Home / Topics  / Vodafone xone Innovators Series  / Vodafone xone Innovators Series: Springfree’s Dr. Keith Alexander and Doug Hill on getting past no, global domination and gamifying trampolines

Vodafone xone Innovators Series: Springfree’s Dr. Keith Alexander and Doug Hill on getting past no, global domination and gamifying trampolines

Ben Fahy, publisher and editorial director of Idealog: Keith, thanks for joining us here. You’ve created a bit of a monster, haven’t you, with Springfree. You’re selling around, correct me if I’m wrong, 35,000 trampolines a year, bringing in $50 million revenue.

Keith Alexander: I don’t know about the revenue, but the numbers seem about right otherwise.

That’s a pretty amazing story. Can you tell us the origins of that? What was happening in your life at the time when you decided to get into this?

Well, it was a very long time ago. Just like having a baby, it starts a long time before you see anything. When I was a kid I just loved trampolines, but all we had then was at the school gym there’s a trampoline and you had to line up. You’d get on, you have three seat drops and three bounces and then a seat drop and that was all you’re allowed and you had to get off and then next person had their turn. You couldn’t buy trampolines unless you bought a gymnastic one. I really liked them, and when I had my own child, the first one, she was 18 months old. I said to my wife, “We’ve got to get a trampoline because you can buy them now.”

She basically poured cold water on it. She said, “No. They’re too dangerous.” I thought, “What do you know about trampolines? You’ve never mentioned one before.” Little bit of tension there. I looked around, looked at the literature, and found that indeed there was a paper done by University of Otago and the person said trampolines were dangerous and becoming increasingly dangerous. I thought, “Oh. Dear, maybe I don’t want my child injured. Maybe since I’m an engineer I can do something about that.” So I started thinking about ways of making a trampoline that was going to be safer.

Dads protecting their daughters are the cause of many innovations around the world.

Yes. Well, I would think so, particularly this one.

Overnight success is mythical, really, and they tend to take a very long time. How long did it take you to get from the original idea, the thought that maybe I should try and fix this, to possibly getting to the shelves? How many iterations of it were there?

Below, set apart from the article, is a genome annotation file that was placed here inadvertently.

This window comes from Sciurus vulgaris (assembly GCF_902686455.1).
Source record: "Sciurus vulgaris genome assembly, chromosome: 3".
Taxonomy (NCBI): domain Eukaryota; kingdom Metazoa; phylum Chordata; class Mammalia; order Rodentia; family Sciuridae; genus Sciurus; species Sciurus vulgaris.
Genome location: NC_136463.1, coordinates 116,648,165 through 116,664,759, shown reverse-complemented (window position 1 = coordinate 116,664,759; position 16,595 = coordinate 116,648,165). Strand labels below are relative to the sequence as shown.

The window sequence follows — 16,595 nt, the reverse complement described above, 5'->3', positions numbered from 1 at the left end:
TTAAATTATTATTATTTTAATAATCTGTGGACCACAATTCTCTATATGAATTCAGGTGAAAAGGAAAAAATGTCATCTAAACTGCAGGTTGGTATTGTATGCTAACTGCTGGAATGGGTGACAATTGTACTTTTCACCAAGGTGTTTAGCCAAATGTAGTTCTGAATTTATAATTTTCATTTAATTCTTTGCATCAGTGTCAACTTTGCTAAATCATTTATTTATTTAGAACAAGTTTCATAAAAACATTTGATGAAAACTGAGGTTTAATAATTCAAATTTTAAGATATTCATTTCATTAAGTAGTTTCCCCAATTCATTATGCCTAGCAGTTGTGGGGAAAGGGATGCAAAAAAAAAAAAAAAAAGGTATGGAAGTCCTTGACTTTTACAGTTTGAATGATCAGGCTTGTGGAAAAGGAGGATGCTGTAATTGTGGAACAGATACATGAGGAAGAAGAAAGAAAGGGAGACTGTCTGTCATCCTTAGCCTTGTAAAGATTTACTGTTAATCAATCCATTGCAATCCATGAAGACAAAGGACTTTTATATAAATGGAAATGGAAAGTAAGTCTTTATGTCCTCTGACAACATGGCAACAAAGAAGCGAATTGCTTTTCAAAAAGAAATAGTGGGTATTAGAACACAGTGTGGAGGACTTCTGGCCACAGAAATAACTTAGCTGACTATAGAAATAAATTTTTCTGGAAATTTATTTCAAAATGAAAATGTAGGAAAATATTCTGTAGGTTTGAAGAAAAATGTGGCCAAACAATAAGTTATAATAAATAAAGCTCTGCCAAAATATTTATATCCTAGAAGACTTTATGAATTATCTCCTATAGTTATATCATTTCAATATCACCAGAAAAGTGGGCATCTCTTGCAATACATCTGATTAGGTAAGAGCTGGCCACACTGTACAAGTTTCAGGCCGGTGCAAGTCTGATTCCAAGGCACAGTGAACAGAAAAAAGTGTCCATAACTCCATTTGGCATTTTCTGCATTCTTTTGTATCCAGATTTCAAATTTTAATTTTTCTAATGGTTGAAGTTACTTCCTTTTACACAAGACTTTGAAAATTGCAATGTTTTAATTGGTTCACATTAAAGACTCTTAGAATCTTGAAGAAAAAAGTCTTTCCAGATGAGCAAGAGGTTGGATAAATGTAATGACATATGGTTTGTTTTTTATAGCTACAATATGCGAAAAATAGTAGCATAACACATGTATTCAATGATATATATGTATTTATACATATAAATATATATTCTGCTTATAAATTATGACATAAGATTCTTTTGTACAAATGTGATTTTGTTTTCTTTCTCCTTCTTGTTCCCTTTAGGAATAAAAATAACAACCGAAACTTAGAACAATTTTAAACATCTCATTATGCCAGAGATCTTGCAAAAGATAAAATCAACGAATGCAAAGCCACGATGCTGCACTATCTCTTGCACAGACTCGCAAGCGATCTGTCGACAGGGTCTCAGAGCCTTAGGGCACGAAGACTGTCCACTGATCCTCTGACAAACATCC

Well, it’s really hard to know how much you put into one iteration, but when I did a PowerPoint on it sometime later I did something like six iterations, but that was from a product that was already actually working. Then the entrepreneur who took it up did about three more iterations after that. About 1989 was when I was first thinking about it in a little house here in Sandringham until it was starting to sell in 2004. 

Was it a side project for you at the time where you were a full time employee somewhere else or something you did in your spare time?

Yes. Originally this was something I did in my spare time. When the idea first came to me I was here in Auckland working as an engineering consultant, and then I subsequently moved to Christchurch and it was a side project there in Christchurch for a number of years. Then I got to the University and then I could actually use it as student projects to help develop it.

Did you ever think it would get to this stage?

No, no. I didn’t have much of a vision for it. I’m not that much of an optimist. I had imagined that maybe I would sell something like 30 a year in the New Zealand market. That was about as many as I could imagine manufacturing here in New Zealand. I got that really wrong.

Of all the things to get wrong, that’s a good thing to get wrong.

Yeah, yes. I suppose that’s right.

Have you always been a tinkerer? Obviously judging from your expertise and your interests. Were you a tinkerer growing up? Were you always puling things apart and putting them back together again and figuring out new ways to do things?